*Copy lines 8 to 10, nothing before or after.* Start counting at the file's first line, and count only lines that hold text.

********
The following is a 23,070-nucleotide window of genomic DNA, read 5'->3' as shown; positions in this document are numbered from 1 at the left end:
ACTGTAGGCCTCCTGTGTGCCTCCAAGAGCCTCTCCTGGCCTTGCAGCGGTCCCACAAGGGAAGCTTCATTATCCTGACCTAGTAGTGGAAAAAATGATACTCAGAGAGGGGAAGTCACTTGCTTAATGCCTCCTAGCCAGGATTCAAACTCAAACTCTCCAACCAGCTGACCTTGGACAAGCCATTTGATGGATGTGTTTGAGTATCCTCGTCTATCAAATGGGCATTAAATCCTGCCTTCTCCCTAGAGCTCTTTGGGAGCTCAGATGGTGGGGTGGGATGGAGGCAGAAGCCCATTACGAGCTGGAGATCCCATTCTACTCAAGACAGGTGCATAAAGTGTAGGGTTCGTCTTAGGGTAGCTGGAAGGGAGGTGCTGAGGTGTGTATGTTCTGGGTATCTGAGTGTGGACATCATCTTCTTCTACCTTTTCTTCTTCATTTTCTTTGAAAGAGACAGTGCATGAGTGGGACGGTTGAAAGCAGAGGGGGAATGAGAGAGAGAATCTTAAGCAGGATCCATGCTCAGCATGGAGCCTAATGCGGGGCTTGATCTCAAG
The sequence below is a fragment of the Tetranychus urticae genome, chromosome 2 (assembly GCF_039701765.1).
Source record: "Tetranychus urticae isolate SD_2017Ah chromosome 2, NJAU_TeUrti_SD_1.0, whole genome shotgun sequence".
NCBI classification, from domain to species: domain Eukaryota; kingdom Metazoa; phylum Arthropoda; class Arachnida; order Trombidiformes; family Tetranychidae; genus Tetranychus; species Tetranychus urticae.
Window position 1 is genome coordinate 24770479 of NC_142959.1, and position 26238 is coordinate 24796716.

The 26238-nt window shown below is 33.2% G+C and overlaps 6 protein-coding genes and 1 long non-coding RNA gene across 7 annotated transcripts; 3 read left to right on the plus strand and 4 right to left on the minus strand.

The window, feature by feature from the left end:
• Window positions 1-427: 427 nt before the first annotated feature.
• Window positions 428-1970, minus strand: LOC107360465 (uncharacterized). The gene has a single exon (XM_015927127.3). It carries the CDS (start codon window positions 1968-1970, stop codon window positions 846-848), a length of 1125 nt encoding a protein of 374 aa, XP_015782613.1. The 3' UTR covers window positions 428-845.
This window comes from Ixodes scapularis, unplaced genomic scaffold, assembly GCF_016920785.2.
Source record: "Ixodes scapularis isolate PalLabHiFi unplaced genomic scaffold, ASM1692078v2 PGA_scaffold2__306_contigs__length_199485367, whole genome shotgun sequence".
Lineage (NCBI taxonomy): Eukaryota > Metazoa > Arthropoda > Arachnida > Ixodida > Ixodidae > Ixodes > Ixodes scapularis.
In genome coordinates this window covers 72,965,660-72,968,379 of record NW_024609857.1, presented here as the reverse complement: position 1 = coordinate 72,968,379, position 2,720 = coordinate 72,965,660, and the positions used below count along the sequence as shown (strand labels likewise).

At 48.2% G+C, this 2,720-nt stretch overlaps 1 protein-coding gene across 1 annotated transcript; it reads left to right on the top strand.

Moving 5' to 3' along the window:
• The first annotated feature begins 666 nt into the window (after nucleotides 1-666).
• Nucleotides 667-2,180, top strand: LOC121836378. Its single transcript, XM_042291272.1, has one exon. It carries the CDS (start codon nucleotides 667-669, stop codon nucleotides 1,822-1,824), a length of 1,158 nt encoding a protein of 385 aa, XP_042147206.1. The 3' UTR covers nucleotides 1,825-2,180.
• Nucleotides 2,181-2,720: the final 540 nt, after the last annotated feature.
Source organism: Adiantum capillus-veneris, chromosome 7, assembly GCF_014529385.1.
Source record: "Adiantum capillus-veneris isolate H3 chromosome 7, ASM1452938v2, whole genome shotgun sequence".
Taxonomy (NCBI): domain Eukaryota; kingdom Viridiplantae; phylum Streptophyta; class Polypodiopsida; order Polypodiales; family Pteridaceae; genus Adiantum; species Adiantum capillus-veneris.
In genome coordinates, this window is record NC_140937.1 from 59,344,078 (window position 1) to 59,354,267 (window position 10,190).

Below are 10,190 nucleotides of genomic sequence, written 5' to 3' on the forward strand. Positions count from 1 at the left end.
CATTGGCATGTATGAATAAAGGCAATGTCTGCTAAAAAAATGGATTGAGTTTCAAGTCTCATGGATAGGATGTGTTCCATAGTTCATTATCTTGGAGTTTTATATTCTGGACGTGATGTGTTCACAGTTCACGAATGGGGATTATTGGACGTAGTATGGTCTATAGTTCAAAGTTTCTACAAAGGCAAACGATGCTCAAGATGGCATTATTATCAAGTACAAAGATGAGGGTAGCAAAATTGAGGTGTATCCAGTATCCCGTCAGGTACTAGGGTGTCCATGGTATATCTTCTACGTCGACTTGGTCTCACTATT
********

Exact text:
The window, feature by feature from the left end:
• Window positions 1-427: 427 nt before the first annotated feature.
• Window positions 428-1970, minus strand: LOC107360465 (uncharacterized). The gene has a single exon (XM_015927127.3). It carries the CDS (start codon window positions 1968-1970, stop codon window positions 846-848), a length of 1125 nt encoding a protein of 374 aa, XP_015782613.1. The 3' UTR covers window positions 428-845.